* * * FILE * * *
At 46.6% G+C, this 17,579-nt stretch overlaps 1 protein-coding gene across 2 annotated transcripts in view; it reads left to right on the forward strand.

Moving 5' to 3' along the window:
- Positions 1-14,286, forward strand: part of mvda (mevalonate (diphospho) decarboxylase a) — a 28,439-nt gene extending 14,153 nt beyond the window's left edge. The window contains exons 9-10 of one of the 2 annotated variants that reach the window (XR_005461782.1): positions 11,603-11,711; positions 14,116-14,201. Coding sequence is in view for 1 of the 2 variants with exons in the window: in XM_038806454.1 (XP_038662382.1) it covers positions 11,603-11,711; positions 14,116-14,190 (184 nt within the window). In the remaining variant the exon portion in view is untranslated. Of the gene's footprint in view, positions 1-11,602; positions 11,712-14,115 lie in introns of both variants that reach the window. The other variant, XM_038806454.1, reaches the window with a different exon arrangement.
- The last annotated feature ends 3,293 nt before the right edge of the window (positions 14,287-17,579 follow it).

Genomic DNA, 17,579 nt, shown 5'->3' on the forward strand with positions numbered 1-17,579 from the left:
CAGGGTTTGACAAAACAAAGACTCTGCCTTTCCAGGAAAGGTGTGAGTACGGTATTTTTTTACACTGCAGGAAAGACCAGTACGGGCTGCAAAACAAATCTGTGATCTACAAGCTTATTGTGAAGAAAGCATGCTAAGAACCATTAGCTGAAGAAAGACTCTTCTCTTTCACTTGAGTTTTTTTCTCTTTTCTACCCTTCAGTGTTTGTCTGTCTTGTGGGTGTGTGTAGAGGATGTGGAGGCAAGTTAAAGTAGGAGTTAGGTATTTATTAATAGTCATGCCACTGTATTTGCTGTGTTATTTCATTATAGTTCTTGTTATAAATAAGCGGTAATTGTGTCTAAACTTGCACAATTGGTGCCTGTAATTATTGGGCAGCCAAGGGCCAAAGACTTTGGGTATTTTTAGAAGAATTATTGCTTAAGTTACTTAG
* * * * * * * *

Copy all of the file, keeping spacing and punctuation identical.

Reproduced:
At 46.6% G+C, this 17,579-nt stretch overlaps 1 protein-coding gene across 2 annotated transcripts in view; it reads left to right on the forward strand.

Moving 5' to 3' along the window:
- Positions 1-14,286, forward strand: part of mvda (mevalonate (diphospho) decarboxylase a) — a 28,439-nt gene extending 14,153 nt beyond the window's left edge. The window contains exons 9-10 of one of the 2 annotated variants that reach the window (XR_005461782.1): positions 11,603-11,711; positions 14,116-14,201. Coding sequence is in view for 1 of the 2 variants with exons in the window: in XM_038806454.1 (XP_038662382.1) it covers positions 11,603-11,711; positions 14,116-14,190 (184 nt within the window). In the remaining variant the exon portion in view is untranslated. Of the gene's footprint in view, positions 1-11,602; positions 11,712-14,115 lie in introns of both variants that reach the window. The other variant, XM_038806454.1, reaches the window with a different exon arrangement.
- The last annotated feature ends 3,293 nt before the right edge of the window (positions 14,287-17,579 follow it).

Genomic DNA, 17,579 nt, shown 5'->3' on the forward strand with positions numbered 1-17,579 from the left:
CAGGGTTTGACAAAACAAAGACTCTGCCTTTCCAGGAAAGGTGTGAGTACGGTATTTTTTTACACTGCAGGAAAGACCAGTACGGGCTGCAAAACAAATCTGTGATCTACAAGCTTATTGTGAAGAAAGCATGCTAAGAACCATTAGCTGAAGAAAGACTCTTCTCTTTCACTTGAGTTTTTTTCTCTTTTCTACCCTTCAGTGTTTGTCTGTCTTGTGGGTGTGTGTAGAGGATGTGGAGGCAAGTTAAAGTAGGAGTTAGGTATTTATTAATAGTCATGCCACTGTATTTGCTGTGTTATTTCATTATAGTTCTTGTTATAAATAAGCGGTAATTGTGTCTAAACTTGCACAATTGGTGCCTGTAATTATTGGGCAGCCAAGGGCCAAAGACTTTGGGTATTTTTAGAAGAATTATTGCTTAAGTTACTTAG